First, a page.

I have heard some people say that they think maybe a state like Texas, Alabama, Louisiana. And again, I'm just speaking from hearsay. I'm not speaking from a news perspective or anything of that nature. But I've heard people say some of the states will secede. And I would move there in a heartbeat. I would go, Amy says, thoughts of the election are now infecting every part of her life, and I'm becoming someone that literally looks at every person I walk down the street, go, are they one of ours or one of theirs?


I don't. I literally look for signs. I'm profiling people not by the color of their skin or the nature of their character, but what I think they're thinking about the election, she says. At night, she sometimes finds herself thinking about plans. People in her group have floated far fetched theories of how Trump might take back the presidency. I don't know. I lay awake at night and wonder, oh gosh, if only I hope that happens. And then part of me goes, Gosh, I hope that doesn't happen.


What will it do to the country? What would happen? What kind of rioting would there be? What kind of unrest would there be?


Well, hey, is this Gary? Yeah, I'm producer Daniel Guimet.


This is really weird because I've never had anybody call me from life about anything like this for the first time for everything.


And I recently called up Gary Jox, a 36 year old man from Arizona. I live near Phoenix. I work in Odessa, Texas. I'm a lead mechanic in the fracking world. OK, I know a lot of people have their own opinions on that. I've been here for nine years and the same company.


Are you are you like outside right now? Like out at the fields right now? No, I'm just now coming back to the main camp. In my shift right now, you know, being out here, we're in the middle of nowhere. So, yeah, what does it look? Where does it look like around you right now?


I'm just actually curious, like all flat, as far as you could see. Nothing. So.


And then can I ask you, who who did you vote for this election?


Donald Trump. I mean, just for the oil field wise, that's my job. So I kind of had to go towards the right.


How would you characterize what what you saw happen on Wednesday, January 6th?


I mean, I don't appreciate what they did. A lot of people are going a little too far in thinking that a. Their rights are getting taken away. How important in your mind was Donald Trump's speech earlier that day before the people stormed in, got into the Capitol building? How important do you think that speech was in motivating the occupation? Oh, it's very big.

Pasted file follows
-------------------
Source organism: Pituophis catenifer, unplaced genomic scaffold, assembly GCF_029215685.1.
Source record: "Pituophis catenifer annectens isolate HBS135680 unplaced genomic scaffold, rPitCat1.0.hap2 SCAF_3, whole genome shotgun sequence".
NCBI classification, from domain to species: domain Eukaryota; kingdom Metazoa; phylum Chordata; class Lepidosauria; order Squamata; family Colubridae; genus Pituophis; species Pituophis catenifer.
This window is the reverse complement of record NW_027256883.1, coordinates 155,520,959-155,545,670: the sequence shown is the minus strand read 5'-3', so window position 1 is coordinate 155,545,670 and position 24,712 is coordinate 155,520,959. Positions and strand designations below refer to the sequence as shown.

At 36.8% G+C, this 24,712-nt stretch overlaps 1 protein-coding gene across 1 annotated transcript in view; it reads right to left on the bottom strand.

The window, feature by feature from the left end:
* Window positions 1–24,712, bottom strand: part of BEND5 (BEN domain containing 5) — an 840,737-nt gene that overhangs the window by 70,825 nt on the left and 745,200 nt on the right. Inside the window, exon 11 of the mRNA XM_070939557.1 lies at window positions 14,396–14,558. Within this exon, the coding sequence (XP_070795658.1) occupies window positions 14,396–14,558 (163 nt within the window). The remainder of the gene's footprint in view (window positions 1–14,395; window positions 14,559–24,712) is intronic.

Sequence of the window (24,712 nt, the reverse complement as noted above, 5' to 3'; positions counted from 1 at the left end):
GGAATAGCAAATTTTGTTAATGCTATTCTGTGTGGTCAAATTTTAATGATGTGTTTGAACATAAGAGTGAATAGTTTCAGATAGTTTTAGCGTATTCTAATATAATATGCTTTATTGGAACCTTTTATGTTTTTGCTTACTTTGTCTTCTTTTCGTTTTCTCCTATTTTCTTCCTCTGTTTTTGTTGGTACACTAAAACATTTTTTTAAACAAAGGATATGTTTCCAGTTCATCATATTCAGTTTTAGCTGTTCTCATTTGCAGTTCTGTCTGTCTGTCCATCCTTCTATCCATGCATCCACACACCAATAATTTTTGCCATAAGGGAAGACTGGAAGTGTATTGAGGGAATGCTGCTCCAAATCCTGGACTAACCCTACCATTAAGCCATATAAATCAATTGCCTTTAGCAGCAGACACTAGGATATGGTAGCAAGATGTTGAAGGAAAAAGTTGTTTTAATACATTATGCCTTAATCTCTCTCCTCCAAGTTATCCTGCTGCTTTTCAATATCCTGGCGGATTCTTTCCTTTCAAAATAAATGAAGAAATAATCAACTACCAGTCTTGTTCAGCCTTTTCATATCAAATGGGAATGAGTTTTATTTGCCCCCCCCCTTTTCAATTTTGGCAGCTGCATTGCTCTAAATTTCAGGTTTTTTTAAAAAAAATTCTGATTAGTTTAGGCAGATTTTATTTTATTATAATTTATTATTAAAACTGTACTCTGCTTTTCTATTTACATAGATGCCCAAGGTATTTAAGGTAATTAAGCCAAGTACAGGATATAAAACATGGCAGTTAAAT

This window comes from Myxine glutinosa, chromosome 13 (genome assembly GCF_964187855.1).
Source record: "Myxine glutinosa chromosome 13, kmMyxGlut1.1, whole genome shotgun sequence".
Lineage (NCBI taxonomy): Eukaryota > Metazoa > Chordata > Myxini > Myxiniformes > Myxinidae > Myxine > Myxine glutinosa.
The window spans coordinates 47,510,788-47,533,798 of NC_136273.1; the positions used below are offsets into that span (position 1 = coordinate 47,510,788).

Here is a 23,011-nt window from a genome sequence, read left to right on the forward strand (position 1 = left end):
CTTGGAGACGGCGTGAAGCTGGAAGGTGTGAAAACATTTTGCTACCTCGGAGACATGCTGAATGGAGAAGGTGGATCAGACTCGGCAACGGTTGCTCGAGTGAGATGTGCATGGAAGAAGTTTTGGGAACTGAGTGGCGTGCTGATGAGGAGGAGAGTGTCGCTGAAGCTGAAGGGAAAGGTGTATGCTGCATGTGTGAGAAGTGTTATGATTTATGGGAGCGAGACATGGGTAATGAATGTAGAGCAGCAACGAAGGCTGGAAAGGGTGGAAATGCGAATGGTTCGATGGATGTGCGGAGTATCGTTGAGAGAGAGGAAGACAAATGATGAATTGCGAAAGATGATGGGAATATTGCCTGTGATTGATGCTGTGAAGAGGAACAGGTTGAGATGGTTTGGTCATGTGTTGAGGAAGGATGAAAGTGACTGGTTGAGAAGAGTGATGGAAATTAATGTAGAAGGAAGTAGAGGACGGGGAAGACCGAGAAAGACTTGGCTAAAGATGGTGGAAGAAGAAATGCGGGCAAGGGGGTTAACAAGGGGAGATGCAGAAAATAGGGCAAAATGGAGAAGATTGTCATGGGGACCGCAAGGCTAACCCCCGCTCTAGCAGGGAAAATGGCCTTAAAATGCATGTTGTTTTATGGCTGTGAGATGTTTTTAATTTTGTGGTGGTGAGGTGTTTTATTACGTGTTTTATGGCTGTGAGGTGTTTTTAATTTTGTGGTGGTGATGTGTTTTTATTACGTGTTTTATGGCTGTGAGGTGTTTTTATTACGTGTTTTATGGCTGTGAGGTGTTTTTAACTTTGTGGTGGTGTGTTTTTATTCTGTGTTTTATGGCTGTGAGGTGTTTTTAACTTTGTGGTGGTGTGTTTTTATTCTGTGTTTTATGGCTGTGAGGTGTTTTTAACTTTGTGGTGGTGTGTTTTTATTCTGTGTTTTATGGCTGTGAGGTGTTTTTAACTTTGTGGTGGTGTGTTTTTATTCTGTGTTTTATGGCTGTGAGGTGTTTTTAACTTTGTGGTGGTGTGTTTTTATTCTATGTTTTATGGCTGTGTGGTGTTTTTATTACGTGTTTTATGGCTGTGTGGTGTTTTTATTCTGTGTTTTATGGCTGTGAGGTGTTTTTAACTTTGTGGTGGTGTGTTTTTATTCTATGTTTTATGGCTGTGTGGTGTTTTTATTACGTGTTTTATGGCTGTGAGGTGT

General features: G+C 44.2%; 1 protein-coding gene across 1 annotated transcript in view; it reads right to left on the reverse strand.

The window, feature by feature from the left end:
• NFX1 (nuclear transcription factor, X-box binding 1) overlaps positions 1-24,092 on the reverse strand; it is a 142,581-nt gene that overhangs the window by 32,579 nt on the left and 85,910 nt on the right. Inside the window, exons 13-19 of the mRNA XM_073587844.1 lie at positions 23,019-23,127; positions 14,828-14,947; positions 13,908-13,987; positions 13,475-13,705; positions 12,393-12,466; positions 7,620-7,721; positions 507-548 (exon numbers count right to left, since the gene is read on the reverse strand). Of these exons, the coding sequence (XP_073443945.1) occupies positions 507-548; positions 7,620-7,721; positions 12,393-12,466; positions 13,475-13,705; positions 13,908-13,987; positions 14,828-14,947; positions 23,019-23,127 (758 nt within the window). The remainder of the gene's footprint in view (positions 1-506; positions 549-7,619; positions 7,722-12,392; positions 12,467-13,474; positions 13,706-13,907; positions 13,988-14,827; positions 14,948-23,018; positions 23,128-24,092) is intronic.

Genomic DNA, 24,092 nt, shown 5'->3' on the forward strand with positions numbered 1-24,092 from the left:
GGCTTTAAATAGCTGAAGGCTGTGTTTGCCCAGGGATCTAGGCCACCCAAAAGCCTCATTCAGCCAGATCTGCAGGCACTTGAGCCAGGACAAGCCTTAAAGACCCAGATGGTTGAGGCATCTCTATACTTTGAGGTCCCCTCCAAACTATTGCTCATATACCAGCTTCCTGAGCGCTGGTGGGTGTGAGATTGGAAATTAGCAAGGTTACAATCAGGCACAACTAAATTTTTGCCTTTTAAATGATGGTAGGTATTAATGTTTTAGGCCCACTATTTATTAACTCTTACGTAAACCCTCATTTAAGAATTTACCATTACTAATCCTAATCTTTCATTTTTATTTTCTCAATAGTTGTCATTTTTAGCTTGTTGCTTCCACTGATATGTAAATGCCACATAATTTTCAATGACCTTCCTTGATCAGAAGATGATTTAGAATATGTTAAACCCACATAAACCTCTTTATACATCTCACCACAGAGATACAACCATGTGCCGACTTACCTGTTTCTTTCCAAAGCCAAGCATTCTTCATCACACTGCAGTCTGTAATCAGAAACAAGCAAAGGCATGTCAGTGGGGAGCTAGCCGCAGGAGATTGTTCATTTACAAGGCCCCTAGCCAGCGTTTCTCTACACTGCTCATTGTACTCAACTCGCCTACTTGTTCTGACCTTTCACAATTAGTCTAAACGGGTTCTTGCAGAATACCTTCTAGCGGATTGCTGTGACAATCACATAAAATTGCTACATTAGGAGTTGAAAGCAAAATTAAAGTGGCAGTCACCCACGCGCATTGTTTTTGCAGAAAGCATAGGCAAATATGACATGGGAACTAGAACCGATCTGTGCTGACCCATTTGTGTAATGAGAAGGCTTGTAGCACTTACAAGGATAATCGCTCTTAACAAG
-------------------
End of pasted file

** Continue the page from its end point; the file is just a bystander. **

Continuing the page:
I mean, it seemed like. It seems like to me like he made it worse. Like she. Didn't condemn it at all, he. Like he was OK with what happened. I just wish he came out and said that. You know, this this is what we're about. You know, we're better than this. These people shouldn't have died over. Our views. So he sort of came out and just said, this is wrong, these people should go to jail, you know, we have all their pictures.


You know, this is what caused this person to die. These people are what caused this police officer to die, you know, these people need to go to jail. This was not right. You know, I should've just been straightforward like that. How does that make you feel about the fact that you voted for him? I want to say angry, just disappointed, yeah, I'm disappointed at him.


Do you accept Biden as the president at this point that. Yeah, I mean, he's my he's going to be my president. I mean, that's. I voted for who I voted for, for my job, and it didn't go the way I. Hoped it did, but. I mean, you just got to accept it. I mean, that's like I always was taught at work. He's always gone, except you always got to respect the position.


You really never have to respect the person in the position. But, I mean, if they say, you know, he's he's president in twenty twenty, you know, he's our 46 president. I mean, I've, I have to respect Dr.. Thank you so much, man. And have a good luck with the rest of your shift and yeah, all the best. Thank you so much. Yes, yes. Thank you. Bye bye.


Tomorrow on Inauguration Day, we hear from supporters of incoming President Joe Biden about their hopes and fears heading into the new administration. Here's what else you need to know today. Over the weekend, the Justice Department charged suspected members of two militia groups, the three percenters and the Oath Keepers, for their role in the riot at the Capitol. The Times reports that federal agents are investigating whether extremist groups, including militias, conspired to attack the Capitol. Several of the arrested militia members are former veterans and law enforcement officials, raising the possibility that they employed specialized skills and tactics during the attack.


And on Monday night, a little more than a month after the United States surpassed 300000 deaths from the coronavirus, the country was on the verge of four hundred thousand deaths. Cases are surging in almost all regions of the country, from Rhode Island to California. In Los Angeles County Hospital, intensive care units are full and a coronavirus death is now recorded every seven minutes.


Today's episode was produced by Alix Spiegel, Luke Vanderhook Skeleton, Sydney Harbour and Daniel Guimet with reporting by Jennifer Madinah. It was edited by Lisa Chow and engineered by Chris Wood.


That's it for the day, I'm Michael Barbaro. See you tomorrow.